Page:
Truncating a file. 
Author Message
 Truncating a file.

I want to truncate X bytes off a file (starting from the beginning). Can
I do that without actually creating a new file and copying contents over
to it?
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Sat, 13 Sep 2003 13:59:02 GMT  
 Truncating a file.

Quote:

> I want to truncate X bytes off a file (starting from the beginning). Can
> I do that without actually creating a new file and copying contents over
> to it?

You mean truncate from the _start_ of the file, leaving the tail intact?
No, you probably can't do that directly. Truncating from the end is
often possible, but system-dependent:
<http://www.eskimo.com/~scs/C-faq/q19.13.html>.

Richard
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Mon, 15 Sep 2003 05:39:08 GMT  
 Truncating a file.

Quote:

> I want to truncate X bytes off a file (starting from the beginning). Can
> I do that without actually creating a new file and copying contents over
> to it?

In a portable and reliable manner? No. You'll definitely have to copy
all the contents around, since hardly any OS in existence allows you
to truncate the start of a file, natively.
--

Even if all the snow were burnt, ashes would remain.
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Mon, 15 Sep 2003 05:51:30 GMT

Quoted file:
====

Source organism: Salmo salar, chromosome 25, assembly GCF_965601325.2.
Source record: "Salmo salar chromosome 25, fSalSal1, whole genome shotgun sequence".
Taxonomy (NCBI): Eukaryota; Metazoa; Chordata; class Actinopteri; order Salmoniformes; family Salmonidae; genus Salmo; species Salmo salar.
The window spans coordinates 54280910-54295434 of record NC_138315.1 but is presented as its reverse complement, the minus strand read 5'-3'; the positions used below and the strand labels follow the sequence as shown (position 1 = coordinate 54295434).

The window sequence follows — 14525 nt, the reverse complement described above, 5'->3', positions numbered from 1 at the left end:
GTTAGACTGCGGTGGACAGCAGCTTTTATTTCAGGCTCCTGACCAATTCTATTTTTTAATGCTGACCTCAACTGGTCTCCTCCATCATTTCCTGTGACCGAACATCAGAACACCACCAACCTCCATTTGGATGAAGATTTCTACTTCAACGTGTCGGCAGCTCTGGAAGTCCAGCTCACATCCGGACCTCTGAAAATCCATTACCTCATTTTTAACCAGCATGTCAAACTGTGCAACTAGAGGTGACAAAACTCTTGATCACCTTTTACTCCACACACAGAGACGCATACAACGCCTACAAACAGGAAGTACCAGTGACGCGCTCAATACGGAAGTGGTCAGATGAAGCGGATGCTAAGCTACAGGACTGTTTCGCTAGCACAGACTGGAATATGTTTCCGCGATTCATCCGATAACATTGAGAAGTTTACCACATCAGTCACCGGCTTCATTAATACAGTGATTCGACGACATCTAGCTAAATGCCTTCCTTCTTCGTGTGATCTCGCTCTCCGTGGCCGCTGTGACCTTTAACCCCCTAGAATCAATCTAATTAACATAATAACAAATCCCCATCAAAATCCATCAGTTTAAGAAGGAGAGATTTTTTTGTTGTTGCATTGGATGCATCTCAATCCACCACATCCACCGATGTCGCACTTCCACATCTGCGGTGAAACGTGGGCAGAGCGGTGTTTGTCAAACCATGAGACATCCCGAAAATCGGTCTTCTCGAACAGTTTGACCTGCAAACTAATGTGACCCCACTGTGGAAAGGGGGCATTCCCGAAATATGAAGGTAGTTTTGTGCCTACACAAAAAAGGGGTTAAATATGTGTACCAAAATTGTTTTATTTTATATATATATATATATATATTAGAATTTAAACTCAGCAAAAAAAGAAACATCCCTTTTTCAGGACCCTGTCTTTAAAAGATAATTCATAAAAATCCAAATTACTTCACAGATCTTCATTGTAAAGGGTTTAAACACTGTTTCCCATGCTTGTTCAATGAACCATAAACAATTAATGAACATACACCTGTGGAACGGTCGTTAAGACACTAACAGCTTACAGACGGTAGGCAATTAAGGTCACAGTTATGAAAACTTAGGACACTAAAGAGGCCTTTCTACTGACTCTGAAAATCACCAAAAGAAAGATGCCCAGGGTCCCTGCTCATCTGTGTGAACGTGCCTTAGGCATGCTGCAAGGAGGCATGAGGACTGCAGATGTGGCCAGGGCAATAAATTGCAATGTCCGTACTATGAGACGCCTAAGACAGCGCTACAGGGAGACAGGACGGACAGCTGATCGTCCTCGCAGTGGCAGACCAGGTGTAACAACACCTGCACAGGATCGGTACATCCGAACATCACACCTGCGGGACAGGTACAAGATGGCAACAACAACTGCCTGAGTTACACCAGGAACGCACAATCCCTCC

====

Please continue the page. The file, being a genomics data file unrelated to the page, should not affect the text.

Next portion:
Truncating a file.
Not without getting deep into the crufty and non-portable world of file
systems.

If you want to free the disk space, then you'll have to copy it somewhere
else. If you just want ti to appear to start later on, then write your code
to seek as soon as it opens the file.


Quote:
> I want to truncate X bytes off a file (starting from the beginning). Can
> I do that without actually creating a new file and copying contents over
> to it?
> --


--



Mon, 15 Sep 2003 05:51:49 GMT  
 Truncating a file.

Quote:

> I want to truncate X bytes off a file (starting from the beginning). Can
> I do that without actually creating a new file and copying contents over
> to it?

Nothing portable that I know of.

However, your system may happen to support it, and I have seen systems
that have a "chsize()" system call.

Check with your particular C compiler's documentation.

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Mon, 15 Sep 2003 09:52:37 GMT  
 Truncating a file.

Quote:

> I want to truncate X bytes off a file (starting from the beginning).
> Can I do that without actually creating a new file and copying
> contents over to it?

That depends on the operating system; there is no standard way to
do that, and some systems don't support it.
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Mon, 15 Sep 2003 10:16:20 GMT  
 Truncating a file.

Quote:

> I want to truncate X bytes off a file (starting from the beginning). Can
> I do that without actually creating a new file and copying contents over
> to it?

Definitely maybe.  Depends on what address boundaries are acceptable for
files to start at.  You could simply write something like:

    FILE * myfile;
    myfile = fopen("a_file", rb+);